School facing funding nightmare

By Dave Gooderham A SCHOOL has criticised crippling Government budget cuts, which have forced it to make redundancies and increase class sizes.Consultations have started with staff at Riverside Middle School in Mildenhall, who are facing the prospect of losing another three colleagues.

By Dave Gooderham

A SCHOOL has criticised crippling Government budget cuts, which have forced it to make redundancies and increase class sizes.

Consultations have started with staff at Riverside Middle School in Mildenhall, who are facing the prospect of losing another three colleagues.

Class sizes are also expected to rise from 24 pupils to 30 following a drop in budgetary support from the Government.


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School headteacher, Caroline Yates, said: “We are having to look very seriously at redundancies and we are currently holding consultations regarding this matter.

“The staff are inevitably very concerned about this. We have a very good team of staff at the school and they are maintaining a high level of morale, but they are very concerned about the future.”

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She added: “When I joined the school in June, I realised it had so much going for it with good staff members and very supportive parents.

“Everything looked really great, but it is a real shame that we are now having to concentrate very hard on the financial situation the school has found itself in.”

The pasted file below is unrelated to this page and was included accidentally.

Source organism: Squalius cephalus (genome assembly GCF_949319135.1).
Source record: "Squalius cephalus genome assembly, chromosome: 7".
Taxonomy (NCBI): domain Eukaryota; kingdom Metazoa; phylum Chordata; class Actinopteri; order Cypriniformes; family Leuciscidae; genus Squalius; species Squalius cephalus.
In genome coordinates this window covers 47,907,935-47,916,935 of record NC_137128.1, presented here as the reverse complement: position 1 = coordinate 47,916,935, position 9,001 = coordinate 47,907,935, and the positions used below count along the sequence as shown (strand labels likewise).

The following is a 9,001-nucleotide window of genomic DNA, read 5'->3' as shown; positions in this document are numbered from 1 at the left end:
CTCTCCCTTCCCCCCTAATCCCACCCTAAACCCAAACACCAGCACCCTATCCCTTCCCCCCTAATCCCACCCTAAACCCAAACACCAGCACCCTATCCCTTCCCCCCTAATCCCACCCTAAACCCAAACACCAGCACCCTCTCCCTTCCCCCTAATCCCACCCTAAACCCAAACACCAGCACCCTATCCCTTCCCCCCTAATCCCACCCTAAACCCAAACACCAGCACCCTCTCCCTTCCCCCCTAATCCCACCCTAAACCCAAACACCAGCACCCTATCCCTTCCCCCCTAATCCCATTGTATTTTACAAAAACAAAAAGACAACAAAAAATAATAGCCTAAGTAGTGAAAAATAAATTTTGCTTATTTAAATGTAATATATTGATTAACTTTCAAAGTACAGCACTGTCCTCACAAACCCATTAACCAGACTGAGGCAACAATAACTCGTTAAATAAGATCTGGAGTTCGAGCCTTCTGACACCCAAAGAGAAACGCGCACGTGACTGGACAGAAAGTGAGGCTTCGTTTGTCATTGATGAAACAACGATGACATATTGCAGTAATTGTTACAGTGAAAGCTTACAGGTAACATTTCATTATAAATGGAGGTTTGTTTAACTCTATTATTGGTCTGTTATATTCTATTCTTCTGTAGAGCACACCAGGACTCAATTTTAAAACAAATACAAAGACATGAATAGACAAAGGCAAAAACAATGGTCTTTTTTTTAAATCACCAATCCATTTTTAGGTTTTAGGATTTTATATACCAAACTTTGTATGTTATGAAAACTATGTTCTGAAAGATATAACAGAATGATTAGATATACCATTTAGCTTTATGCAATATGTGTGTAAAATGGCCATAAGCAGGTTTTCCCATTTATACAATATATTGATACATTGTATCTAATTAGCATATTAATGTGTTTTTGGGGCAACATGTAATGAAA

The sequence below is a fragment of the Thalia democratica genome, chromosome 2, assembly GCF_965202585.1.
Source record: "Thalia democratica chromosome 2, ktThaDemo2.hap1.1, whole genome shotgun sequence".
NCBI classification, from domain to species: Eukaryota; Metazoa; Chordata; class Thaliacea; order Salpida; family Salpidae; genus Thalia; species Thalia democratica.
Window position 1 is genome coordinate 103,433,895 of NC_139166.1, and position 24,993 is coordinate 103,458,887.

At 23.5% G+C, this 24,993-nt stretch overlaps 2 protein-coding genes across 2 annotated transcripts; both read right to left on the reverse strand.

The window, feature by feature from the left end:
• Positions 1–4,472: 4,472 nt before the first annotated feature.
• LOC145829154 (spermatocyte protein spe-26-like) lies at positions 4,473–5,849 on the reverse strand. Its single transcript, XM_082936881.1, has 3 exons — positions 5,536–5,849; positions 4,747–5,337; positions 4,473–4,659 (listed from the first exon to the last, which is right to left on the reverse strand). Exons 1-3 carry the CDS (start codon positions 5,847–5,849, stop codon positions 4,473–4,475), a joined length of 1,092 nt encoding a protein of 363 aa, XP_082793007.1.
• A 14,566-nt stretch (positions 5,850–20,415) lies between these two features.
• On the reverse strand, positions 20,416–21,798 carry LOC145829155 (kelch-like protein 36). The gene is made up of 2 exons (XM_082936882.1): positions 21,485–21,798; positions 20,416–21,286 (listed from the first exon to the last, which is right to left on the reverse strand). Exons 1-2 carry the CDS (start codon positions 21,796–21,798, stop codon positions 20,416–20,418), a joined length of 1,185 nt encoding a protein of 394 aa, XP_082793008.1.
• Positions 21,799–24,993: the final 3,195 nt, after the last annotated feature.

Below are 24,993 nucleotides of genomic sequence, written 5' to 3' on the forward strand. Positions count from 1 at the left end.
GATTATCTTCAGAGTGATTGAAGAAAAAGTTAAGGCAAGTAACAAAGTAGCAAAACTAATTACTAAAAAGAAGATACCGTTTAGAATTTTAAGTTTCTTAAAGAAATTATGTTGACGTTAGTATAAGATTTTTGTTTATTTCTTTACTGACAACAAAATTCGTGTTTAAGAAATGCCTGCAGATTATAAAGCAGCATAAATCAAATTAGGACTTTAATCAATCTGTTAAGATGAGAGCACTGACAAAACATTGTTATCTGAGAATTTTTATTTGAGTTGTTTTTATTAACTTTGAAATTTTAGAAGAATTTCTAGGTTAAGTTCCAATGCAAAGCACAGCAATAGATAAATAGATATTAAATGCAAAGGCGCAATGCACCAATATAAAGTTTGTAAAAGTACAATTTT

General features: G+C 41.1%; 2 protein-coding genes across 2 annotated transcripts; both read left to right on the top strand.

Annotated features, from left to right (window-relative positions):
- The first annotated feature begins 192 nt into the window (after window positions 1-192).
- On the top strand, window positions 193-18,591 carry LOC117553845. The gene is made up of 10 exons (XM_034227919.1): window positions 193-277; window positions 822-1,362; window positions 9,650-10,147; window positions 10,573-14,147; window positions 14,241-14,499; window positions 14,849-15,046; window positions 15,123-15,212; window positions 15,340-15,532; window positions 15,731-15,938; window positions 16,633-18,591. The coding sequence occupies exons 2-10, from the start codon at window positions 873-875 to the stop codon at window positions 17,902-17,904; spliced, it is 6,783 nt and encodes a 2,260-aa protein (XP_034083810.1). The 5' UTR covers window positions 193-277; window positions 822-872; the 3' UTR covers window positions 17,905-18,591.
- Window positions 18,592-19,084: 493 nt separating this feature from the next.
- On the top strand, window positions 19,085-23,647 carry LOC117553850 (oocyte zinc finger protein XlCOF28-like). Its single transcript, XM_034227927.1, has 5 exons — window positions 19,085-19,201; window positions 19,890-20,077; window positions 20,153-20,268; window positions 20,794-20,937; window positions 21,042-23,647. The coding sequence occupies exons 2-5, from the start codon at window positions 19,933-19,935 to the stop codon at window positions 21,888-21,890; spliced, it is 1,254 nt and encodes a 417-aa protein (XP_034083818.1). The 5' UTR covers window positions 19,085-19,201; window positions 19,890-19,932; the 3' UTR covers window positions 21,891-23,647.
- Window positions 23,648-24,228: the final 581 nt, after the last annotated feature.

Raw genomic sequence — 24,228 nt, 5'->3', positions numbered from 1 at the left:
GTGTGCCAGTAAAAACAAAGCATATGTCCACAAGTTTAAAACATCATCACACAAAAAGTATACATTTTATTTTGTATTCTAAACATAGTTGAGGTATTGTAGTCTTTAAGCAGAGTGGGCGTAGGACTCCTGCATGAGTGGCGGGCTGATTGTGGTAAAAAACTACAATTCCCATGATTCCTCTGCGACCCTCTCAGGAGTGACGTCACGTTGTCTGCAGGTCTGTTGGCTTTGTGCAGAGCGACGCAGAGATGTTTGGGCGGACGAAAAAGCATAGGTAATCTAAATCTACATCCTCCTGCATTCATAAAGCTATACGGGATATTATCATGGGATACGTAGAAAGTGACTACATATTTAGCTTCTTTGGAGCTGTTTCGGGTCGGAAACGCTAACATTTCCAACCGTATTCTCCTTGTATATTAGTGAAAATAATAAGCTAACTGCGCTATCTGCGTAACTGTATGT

Current predictions indicate pupil numbers will have dropped by more than 60 between January 2003 and September 2004.

Much of this is attributed to American families from the nearby RAF Mildenhall leaving the area or preferring to send their children to U.S. schools in Lakenheath or Feltwell.

That in turn has led to a decrease in Government money - determined by school sizes - and redundancies.

Although the school has had to make three redundancies since January, two resignations and one early retirement negated this problem.

But now Riverside Middle School is facing up to the possibility of axing three more members of staff by September 2005.

Chairman of governors, Michael Croughton, said: “The numbers have fallen quite quickly and dramatically and there is not much money to cushion the transition.

“We are a very successful school and we got a good Ofsted report last year. In the past, the school has tended to go for quite a high staff to pupil ratio.

“But it now it looks as if we are going to have to have slightly higher class sizes, but I do not think pupil's education will be affected.

“Although we are all gutted, the morale is still quite good and the governors and staff are remaining positive.”

The school has enlisted the help of Richard Spring, the West Suffolk MP, who, along with staff, has written to Education Secretary Charles Clarke about its plight.

Mr Spring said: “Riverside always has a happy and positive atmosphere and the staff are hard-working, enthusiastic and professional.

“The school, the teachers and the governing body are a credit to the town and the local community.

“But if a solution to this problem is not forthcoming, the budgetary problems the school faces will only increase.”

A spokesman for Suffolk County Council said: “Significant changes in pupil rolls can usually be predicted and adjustments to expenditure can therefore be planned.

“However, a fall in students will inevitably have an impact on a school's budget, which can result in the need to make staffing adjustments.

“Full support is available to assist the school to achieve the necessary changes and the county council gives support and assistance to schools in their financial management process.”

dave.gooderham@eadt.co.uk

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